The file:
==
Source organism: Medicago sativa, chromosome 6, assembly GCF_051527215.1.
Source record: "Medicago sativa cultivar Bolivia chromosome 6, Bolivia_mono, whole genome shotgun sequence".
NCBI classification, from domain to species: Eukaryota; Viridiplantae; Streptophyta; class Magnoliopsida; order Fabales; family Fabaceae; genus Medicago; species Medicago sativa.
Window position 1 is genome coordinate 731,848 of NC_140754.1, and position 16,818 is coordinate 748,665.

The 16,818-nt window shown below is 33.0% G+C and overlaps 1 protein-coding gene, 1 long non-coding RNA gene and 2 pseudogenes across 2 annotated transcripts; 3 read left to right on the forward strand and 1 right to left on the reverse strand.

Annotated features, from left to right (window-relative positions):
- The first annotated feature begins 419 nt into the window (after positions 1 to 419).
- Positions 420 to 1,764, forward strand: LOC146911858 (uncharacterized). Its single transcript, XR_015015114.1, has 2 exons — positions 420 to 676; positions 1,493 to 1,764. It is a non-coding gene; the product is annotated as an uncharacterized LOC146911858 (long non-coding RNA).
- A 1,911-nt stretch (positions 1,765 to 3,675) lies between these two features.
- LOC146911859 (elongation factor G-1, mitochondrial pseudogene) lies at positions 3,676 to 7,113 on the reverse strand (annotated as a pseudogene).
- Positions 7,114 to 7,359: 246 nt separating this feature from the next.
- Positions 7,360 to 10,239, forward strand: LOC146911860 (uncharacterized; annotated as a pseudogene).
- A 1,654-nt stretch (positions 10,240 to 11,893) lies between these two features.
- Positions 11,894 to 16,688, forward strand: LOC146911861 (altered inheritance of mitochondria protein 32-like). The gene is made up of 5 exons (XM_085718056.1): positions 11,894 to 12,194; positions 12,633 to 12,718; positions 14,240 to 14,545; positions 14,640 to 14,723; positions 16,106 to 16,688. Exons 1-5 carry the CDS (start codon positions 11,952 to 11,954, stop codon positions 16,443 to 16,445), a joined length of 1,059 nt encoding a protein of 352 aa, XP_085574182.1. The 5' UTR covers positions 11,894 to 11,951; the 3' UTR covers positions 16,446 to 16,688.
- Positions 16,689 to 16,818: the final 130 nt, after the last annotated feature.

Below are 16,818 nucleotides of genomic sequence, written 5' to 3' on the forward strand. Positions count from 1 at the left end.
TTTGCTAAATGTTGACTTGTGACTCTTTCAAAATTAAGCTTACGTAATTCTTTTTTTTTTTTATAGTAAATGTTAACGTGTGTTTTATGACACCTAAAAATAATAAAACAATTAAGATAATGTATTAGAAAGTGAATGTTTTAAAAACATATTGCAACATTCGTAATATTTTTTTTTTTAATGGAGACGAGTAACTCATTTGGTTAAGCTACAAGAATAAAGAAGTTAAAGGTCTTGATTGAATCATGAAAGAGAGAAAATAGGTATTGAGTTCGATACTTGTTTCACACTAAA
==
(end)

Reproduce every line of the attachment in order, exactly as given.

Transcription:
Source organism: Medicago sativa, chromosome 6, assembly GCF_051527215.1.
Source record: "Medicago sativa cultivar Bolivia chromosome 6, Bolivia_mono, whole genome shotgun sequence".
NCBI classification, from domain to species: Eukaryota; Viridiplantae; Streptophyta; class Magnoliopsida; order Fabales; family Fabaceae; genus Medicago; species Medicago sativa.
Window position 1 is genome coordinate 731,848 of NC_140754.1, and position 16,818 is coordinate 748,665.

The 16,818-nt window shown below is 33.0% G+C and overlaps 1 protein-coding gene, 1 long non-coding RNA gene and 2 pseudogenes across 2 annotated transcripts; 3 read left to right on the forward strand and 1 right to left on the reverse strand.

Annotated features, from left to right (window-relative positions):
- The first annotated feature begins 419 nt into the window (after positions 1 to 419).
- Positions 420 to 1,764, forward strand: LOC146911858 (uncharacterized). Its single transcript, XR_015015114.1, has 2 exons — positions 420 to 676; positions 1,493 to 1,764. It is a non-coding gene; the product is annotated as an uncharacterized LOC146911858 (long non-coding RNA).
- A 1,911-nt stretch (positions 1,765 to 3,675) lies between these two features.
- LOC146911859 (elongation factor G-1, mitochondrial pseudogene) lies at positions 3,676 to 7,113 on the reverse strand (annotated as a pseudogene).
- Positions 7,114 to 7,359: 246 nt separating this feature from the next.
- Positions 7,360 to 10,239, forward strand: LOC146911860 (uncharacterized; annotated as a pseudogene).
- A 1,654-nt stretch (positions 10,240 to 11,893) lies between these two features.
- Positions 11,894 to 16,688, forward strand: LOC146911861 (altered inheritance of mitochondria protein 32-like). The gene is made up of 5 exons (XM_085718056.1): positions 11,894 to 12,194; positions 12,633 to 12,718; positions 14,240 to 14,545; positions 14,640 to 14,723; positions 16,106 to 16,688. Exons 1-5 carry the CDS (start codon positions 11,952 to 11,954, stop codon positions 16,443 to 16,445), a joined length of 1,059 nt encoding a protein of 352 aa, XP_085574182.1. The 5' UTR covers positions 11,894 to 11,951; the 3' UTR covers positions 16,446 to 16,688.
- Positions 16,689 to 16,818: the final 130 nt, after the last annotated feature.

Below are 16,818 nucleotides of genomic sequence, written 5' to 3' on the forward strand. Positions count from 1 at the left end.
TTTGCTAAATGTTGACTTGTGACTCTTTCAAAATTAAGCTTACGTAATTCTTTTTTTTTTTTATAGTAAATGTTAACGTGTGTTTTATGACACCTAAAAATAATAAAACAATTAAGATAATGTATTAGAAAGTGAATGTTTTAAAAACATATTGCAACATTCGTAATATTTTTTTTTTTAATGGAGACGAGTAACTCATTTGGTTAAGCTACAAGAATAAAGAAGTTAAAGGTCTTGATTGAATCATGAAAGAGAGAAAATAGGTATTGAGTTCGATACTTGTTTCACACTAAA